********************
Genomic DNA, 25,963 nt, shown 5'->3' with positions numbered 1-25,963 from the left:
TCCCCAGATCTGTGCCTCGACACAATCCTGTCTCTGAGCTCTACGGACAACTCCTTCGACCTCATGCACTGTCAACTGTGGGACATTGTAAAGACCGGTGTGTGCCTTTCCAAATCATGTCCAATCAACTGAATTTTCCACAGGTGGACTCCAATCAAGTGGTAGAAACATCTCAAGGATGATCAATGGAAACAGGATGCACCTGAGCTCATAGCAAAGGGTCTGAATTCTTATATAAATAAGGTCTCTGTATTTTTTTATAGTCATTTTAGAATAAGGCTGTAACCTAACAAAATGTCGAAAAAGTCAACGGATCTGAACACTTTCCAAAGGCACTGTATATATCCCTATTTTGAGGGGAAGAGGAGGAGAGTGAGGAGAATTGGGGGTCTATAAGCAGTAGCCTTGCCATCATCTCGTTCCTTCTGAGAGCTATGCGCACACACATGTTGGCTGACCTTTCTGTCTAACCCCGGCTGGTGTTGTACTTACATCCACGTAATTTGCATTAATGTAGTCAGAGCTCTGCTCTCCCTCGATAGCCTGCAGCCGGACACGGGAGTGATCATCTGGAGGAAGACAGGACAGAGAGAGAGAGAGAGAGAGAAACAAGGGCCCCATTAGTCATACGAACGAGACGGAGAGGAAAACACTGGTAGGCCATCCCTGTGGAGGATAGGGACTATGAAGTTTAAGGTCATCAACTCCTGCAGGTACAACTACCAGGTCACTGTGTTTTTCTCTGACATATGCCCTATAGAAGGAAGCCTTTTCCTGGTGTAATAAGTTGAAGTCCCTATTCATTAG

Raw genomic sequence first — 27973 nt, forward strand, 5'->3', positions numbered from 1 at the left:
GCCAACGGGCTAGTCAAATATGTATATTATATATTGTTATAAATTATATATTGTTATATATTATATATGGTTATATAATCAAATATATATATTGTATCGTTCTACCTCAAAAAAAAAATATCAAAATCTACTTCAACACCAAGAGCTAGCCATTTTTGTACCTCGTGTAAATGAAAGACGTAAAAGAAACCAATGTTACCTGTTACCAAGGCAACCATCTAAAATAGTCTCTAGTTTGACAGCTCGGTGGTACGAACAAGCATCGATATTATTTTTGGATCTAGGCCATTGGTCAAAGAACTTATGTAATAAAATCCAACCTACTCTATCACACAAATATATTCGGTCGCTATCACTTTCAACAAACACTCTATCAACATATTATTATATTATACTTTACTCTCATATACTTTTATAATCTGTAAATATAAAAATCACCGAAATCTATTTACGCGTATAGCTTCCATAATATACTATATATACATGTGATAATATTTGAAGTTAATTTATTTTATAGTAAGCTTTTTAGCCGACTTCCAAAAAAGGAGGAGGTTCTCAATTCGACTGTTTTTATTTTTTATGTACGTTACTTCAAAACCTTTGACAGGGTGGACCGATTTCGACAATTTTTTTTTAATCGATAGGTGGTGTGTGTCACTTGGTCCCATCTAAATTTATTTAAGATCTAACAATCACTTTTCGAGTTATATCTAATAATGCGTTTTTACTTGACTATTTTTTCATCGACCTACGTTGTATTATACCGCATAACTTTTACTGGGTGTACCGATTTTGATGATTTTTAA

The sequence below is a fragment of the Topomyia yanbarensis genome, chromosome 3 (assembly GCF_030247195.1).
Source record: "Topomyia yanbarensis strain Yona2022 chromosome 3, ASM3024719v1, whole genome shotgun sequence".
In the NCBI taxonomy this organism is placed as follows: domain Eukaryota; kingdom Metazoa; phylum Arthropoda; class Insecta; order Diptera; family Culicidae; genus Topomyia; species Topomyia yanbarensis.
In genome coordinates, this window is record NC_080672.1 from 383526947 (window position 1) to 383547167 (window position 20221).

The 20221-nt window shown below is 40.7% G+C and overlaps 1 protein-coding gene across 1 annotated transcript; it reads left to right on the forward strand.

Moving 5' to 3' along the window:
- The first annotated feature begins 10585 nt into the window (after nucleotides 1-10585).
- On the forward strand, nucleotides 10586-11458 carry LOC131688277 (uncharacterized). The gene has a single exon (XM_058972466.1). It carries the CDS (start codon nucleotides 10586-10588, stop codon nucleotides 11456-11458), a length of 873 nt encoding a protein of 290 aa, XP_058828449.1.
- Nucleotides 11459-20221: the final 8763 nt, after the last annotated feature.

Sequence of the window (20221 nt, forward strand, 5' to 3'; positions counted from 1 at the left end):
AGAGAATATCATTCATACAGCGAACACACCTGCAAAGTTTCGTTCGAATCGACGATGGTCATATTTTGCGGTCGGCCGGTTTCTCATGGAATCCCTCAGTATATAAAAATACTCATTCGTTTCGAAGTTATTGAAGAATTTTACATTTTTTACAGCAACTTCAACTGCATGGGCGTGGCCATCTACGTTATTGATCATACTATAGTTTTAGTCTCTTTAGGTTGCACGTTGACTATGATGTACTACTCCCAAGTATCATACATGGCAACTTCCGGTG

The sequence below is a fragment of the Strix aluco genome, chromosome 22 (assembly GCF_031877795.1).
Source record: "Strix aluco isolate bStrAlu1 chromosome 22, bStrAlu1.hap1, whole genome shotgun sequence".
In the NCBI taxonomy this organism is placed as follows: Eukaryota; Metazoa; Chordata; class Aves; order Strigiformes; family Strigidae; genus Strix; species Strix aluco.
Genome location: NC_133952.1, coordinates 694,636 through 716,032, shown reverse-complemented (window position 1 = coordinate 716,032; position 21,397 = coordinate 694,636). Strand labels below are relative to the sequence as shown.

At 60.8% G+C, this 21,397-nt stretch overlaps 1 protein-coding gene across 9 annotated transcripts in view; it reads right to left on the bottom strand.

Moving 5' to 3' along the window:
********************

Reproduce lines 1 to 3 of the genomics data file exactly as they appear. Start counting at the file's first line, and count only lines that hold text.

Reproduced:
Genomic DNA, 25,963 nt, shown 5'->3' with positions numbered 1-25,963 from the left:
TCCCCAGATCTGTGCCTCGACACAATCCTGTCTCTGAGCTCTACGGACAACTCCTTCGACCTCATGCACTGTCAACTGTGGGACATTGTAAAGACCGGTGTGTGCCTTTCCAAATCATGTCCAATCAACTGAATTTTCCACAGGTGGACTCCAATCAAGTGGTAGAAACATCTCAAGGATGATCAATGGAAACAGGATGCACCTGAGCTCATAGCAAAGGGTCTGAATTCTTATATAAATAAGGTCTCTGTATTTTTTTATAGTCATTTTAGAATAAGGCTGTAACCTAACAAAATGTCGAAAAAGTCAACGGATCTGAACACTTTCCAAAGGCACTGTATATATCCCTATTTTGAGGGGAAGAGGAGGAGAGTGAGGAGAATTGGGGGTCTATAAGCAGTAGCCTTGCCATCATCTCGTTCCTTCTGAGAGCTATGCGCACACACATGTTGGCTGACCTTTCTGTCTAACCCCGGCTGGTGTTGTACTTACATCCACGTAATTTGCATTAATGTAGTCAGAGCTCTGCTCTCCCTCGATAGCCTGCAGCCGGACACGGGAGTGATCATCTGGAGGAAGACAGGACAGAGAGAGAGAGAGAGAGAGAAACAAGGGCCCCATTAGTCATACGAACGAGACGGAGAGGAAAACACTGGTAGGCCATCCCTGTGGAGGATAGGGACTATGAAGTTTAAGGTCATCAACTCCTGCAGGTACAACTACCAGGTCACTGTGTTTTTCTCTGACATATGCCCTATAGAAGGAAGCCTTTTCCTGGTGTAATAAGTTGAAGTCCCTATTCATTAG

Raw genomic sequence first — 27973 nt, forward strand, 5'->3', positions numbered from 1 at the left: